Friday, April 15, 2011

Danes in Afghanistan: Armadillo

Just because they are Danish soldiers, does not mean they should trust the media anymore than their American counterparts. A group of Danes serving in Afghanistan learns this PR lesson the hard way in Janus Metz’s embed-style documentary Armadillo (trailer here), which opens tomorrow in New York.

Amazingly, as the film opens, the Danish unit stationed at the Helmand forward operating base (nicknamed Armadillo) has yet to suffer a fatal casualty. In fact, when the group of soldiers Metz follows from enlistment and basic training arrive at Armadillo, boredom seems to be their greatest foe. In a rather clumsy effort to be provocative, Metz makes much of their choice of entertainment: violent video games and run-of-the-mill porn, as if this were shocking for a group of twenty-something men serving in the middle of nowhere without any interaction with women.

The Danish soldiers make an effort to reach out to the locals, but they have trouble overcoming the widespread fear of Taliban reprisals. Isolated and untested, the Helmand outpost is simply too tempting a target for Taliban guerillas to resist for long. Eventually, they make their move. Unfortunately, it is impossible to really tell what went down in the soon to be controversial incident. Most of the camerawork is a veritable blur, which is understandable considering bullets were flying. However, Metz never establishes any reference points for area in question, or sets the scene in any way.

From what we can glean from the film, the Danish soldiers were able to pin down a Taliban recon unit in a ravine not far from Armadillo. Unable to tell how many men were concealed there or in what condition, they lobbed in a series of grenades until it seemed safely quiet. Surviving a real life firefight in which members of their unit sustained serious but not critical injuries, the men were understandably satisfied with the outcome.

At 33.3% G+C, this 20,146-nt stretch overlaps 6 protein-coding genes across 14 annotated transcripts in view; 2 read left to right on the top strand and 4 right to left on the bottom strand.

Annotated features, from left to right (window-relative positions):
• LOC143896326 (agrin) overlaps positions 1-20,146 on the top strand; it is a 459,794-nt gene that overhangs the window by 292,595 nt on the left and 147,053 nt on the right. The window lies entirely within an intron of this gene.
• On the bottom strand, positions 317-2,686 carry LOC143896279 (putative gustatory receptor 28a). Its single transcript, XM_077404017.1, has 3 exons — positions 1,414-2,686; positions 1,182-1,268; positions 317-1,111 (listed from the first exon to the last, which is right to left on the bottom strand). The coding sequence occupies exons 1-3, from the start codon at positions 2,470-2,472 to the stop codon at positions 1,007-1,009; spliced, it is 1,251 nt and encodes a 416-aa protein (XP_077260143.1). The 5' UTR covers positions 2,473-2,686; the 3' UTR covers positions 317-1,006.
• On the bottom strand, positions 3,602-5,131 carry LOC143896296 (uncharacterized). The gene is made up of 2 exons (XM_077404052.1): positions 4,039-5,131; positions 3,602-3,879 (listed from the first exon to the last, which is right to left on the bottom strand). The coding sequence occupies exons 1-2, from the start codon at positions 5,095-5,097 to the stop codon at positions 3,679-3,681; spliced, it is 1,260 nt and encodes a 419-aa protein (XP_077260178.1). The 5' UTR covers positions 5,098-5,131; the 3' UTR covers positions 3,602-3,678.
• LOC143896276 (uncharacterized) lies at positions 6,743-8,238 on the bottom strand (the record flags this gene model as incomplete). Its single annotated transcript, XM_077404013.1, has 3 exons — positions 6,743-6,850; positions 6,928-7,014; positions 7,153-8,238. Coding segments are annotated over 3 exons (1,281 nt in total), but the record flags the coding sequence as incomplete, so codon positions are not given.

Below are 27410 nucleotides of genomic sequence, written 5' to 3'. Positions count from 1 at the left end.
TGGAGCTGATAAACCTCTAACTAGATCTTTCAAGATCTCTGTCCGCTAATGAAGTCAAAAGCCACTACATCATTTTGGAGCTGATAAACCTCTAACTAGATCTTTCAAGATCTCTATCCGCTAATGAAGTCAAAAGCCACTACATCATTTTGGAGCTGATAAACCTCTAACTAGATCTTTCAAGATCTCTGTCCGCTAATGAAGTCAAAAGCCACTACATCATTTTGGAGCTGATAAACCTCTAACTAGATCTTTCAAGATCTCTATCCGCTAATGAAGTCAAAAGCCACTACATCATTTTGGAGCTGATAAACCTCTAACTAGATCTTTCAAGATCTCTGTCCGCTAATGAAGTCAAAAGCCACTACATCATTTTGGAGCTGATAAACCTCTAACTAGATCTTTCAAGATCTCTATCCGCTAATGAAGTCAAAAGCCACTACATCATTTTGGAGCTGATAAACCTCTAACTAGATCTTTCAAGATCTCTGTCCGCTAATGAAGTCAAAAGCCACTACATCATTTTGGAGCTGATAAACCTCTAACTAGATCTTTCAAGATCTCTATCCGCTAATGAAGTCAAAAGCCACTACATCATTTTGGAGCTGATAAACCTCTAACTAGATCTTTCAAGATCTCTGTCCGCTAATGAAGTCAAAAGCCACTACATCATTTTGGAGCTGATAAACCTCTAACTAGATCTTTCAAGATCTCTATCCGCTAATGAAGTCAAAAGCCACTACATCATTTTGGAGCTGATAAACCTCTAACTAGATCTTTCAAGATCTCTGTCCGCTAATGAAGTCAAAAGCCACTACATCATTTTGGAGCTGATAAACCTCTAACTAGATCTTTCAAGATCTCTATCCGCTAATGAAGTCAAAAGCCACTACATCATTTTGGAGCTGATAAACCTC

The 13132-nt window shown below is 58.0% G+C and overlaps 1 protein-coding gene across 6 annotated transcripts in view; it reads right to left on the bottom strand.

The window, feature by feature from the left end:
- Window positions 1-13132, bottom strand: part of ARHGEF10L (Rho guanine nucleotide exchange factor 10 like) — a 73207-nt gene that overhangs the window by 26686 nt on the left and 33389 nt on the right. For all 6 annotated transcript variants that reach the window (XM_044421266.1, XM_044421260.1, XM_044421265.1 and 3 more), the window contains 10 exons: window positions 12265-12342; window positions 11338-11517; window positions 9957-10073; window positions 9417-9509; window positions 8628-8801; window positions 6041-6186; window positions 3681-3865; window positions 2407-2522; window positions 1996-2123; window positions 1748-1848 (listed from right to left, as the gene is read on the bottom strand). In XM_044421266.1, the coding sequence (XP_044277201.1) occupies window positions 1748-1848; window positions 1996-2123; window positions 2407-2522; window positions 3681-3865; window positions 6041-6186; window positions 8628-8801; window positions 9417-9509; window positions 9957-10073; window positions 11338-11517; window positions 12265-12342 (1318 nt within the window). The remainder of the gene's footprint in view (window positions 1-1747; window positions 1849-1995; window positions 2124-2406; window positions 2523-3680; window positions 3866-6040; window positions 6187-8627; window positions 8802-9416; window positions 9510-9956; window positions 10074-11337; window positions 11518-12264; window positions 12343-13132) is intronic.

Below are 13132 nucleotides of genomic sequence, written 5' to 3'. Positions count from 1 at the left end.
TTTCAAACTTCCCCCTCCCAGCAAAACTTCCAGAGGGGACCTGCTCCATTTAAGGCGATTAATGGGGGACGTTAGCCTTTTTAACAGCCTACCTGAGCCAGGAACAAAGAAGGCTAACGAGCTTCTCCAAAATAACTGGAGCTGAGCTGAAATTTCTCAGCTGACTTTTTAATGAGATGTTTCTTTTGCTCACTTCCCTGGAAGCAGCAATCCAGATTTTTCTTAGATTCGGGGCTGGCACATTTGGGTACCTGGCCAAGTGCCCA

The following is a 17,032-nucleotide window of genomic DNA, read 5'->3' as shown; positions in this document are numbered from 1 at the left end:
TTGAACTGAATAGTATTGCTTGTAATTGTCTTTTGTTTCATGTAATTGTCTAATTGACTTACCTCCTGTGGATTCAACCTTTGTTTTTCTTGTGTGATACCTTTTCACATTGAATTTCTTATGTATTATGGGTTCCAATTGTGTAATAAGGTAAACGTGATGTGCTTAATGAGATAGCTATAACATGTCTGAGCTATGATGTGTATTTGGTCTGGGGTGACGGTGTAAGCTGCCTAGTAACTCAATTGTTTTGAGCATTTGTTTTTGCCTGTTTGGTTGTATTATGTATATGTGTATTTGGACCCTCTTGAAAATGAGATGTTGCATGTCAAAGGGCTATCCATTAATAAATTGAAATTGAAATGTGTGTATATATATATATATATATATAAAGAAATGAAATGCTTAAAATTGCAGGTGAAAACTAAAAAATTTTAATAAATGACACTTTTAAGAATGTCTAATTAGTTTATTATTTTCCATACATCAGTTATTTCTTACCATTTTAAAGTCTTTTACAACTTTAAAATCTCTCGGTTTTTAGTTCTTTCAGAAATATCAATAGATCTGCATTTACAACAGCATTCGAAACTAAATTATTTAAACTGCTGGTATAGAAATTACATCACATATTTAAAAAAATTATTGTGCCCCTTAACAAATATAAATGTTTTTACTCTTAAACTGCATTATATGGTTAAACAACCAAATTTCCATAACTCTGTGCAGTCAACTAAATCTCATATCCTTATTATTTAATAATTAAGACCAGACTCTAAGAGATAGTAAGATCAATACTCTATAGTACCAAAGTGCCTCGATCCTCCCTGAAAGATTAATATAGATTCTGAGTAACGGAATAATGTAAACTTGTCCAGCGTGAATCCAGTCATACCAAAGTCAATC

However, it seems one of the Danish soldiers (as yet unidentified), leaked word to the media that his brothers-in-arms had “liquidated” injured Talibans and bragged about it afterward. None of this is in the film. Nevertheless, some in Denmark expressed outrage that the soldiers celebrated their success in combat. Particularly vexing were statements to the effect that the Talibans deserved to die.

Here is a reality check. The Danish soldiers were correct. The Talibans terrorize their own people, enforcing a misogynistic, homophobic doctrine of hate. They themselves adhere to no civilized rules of engagement. What the Danes did was not a crime. It is what we call a result. Yet, by milking the firestorm in the Danish press (which reaches Armadillo at just under light speed), Metz essentially tips his hand. He cannot prove it with his footage, but the implied narrative is that the Danish soldiers are thrill junkies, out for a spot of bloodsport.

The great irony is that the subjects themselves largely undercut the meta-message. Yes, they are grunts. Col. Jessup would certainly approve. Yet, they do reach out to the Afghan people and exhibit loyalty to each other (albeit with one significant exception). The final kicker of the film is the where-are-they-now scroll, in which nearly every one of the Armadillo men has re-enlisted with the intent of returning to Afghanistan, or seriously considering it. Metz never asks why, but one can guess it involves duty, honor, and a sense of unfinished business.

Clearly the men of Armadillo never relax and open up around Metz like the Army Airborne soldiers Hetherington and Junger documented in Restrepo. As a result, it never packs the same emotional punch. While there are some insights to be gleaned into modern military realities, especially the confrontational nature of the media, one suspects Armadillo fails by its own standards. If nothing else, it serves as a timely reminder of our Danish friends and allies’ continuing service in Afghanistan. Flawed but still somewhat interesting, Armadillo opens today (4/15) in New York at the IFC Center.